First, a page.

Ford Foundation: Grants for College Readiness


OVERVIEW: In the world of philanthropy, the Ford Foundation is known and respected worldwide. Until recently, Ford’s major program for college readiness grantseekers was More and Better Learning time, which supported urban out-of-school and afterschool opportunities, but a programmatic restructuring and mission reorientation led Ford to end its efforts in that area. It appears that most K-12 funding will now be funnelled through the foundation’s Youth Opportunity and Learning program, though grantseekers might qualify under other program areas as well.  

IP TAKE: With a plan to reduce the total number of annual grants awarded, securing funding from Ford in coming years will be even more competitive than it already was, but the foundation will still be awarding thousands of grants yearly. Grantseekers will need to pay close attention to the new directions funding might take in light of Ford’s recent programmatic restructuring and wait until inquiries are accepted, starting sometime in early 2016.

PROFILE: Founded in 1936 by Henry Ford's son, Edsel Ford, the Ford Foundation is one of the world's largest and best-known philanthropic organizations. It operates an array of national and international programs. Grantseekers should keep in mind that Ford does not have a specific college readiness grantmaking program. Organizations seeking funding for college readiness programs should focus on Ford's Youth Opportunity and Learning Program.

Until recently, Ford’s funding for youth education came mainly through its More and Better Learning Time initiative, which envisioned a longer school day encompassing instruction time for math, science, the language arts, and the humanities, but college and career readiness activities every day. Its focus was on urban areas, such as New York City, Newark, Philadelphia, Chicago, Detroit, Los Angeles, and the metropolitan Denver region.

Under its new structure, Ford will be focusing on supporting “youth who experience inequality in multiple ways across race, ethnicity, gender, religion, class, sexual identity, and migration status.” Its Youth and Learning program is geared at anyone age 24 and younger, and is composed of two sub-elements:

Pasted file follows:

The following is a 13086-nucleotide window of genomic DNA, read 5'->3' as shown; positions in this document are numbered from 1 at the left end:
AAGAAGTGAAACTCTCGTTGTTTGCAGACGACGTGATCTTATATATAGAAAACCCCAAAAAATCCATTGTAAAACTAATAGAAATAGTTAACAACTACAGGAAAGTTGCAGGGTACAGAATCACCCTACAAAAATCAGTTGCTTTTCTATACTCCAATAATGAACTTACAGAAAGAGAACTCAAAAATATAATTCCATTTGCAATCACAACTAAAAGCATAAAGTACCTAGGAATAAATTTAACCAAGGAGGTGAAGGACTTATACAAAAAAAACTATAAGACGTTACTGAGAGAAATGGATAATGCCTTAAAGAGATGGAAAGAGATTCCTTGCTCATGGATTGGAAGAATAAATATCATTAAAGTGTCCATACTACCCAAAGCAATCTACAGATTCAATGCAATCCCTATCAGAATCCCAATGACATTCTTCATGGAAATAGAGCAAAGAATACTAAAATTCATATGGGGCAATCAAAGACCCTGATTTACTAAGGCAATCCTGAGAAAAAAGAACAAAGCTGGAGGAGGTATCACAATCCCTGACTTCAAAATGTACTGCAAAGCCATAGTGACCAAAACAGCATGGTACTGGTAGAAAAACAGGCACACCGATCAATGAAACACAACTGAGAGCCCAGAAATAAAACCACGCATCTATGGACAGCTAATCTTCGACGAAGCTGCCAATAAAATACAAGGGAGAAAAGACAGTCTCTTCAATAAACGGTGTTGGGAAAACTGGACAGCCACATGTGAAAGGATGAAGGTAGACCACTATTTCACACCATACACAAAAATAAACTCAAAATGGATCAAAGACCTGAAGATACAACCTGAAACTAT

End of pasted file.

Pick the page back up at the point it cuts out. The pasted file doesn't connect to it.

• Pathways for Youth Success, which will focus on “public policies and public-private partnerships that recognize the value of youth and investments that strengthen their abilities and opportunities” by helping them move “from secondary to postsecondary education,” in “their transition to quality employment and adult life,” and in the reduction of “barriers that inhibit their progress.”
  • Next-Generation Leadership, which will “support efforts to connect youth with networks, mentors, and movements...through which they can learn social change by doing social change.”

    Countries and regions currently listed as including Youth Opportunity and Learning among their programs are China, all regions of Africa where Ford operates, and the United States.

    Youth and Learning will likely not be the only avenue through which K-12 grantseekers will be able to secure support from Ford. Many of its other programs (Civic Engagement and Government; Creativity and Free Expression; Gender, Ethnic, and Racial Justice; Inclusive Economies; and Internet Freedom) have the potential to touch on this issue in one way or another. Yet the emphasis on the transition “from secondary to postsecondary education” suggests that Pathways for Youth Success will be your best bet for securing college readiness funding.

    While past grant recipients can be searched on the program's grants page, Ford is not accepting proposals or inquiries until it “begin[s] new grant making in early 2016.”


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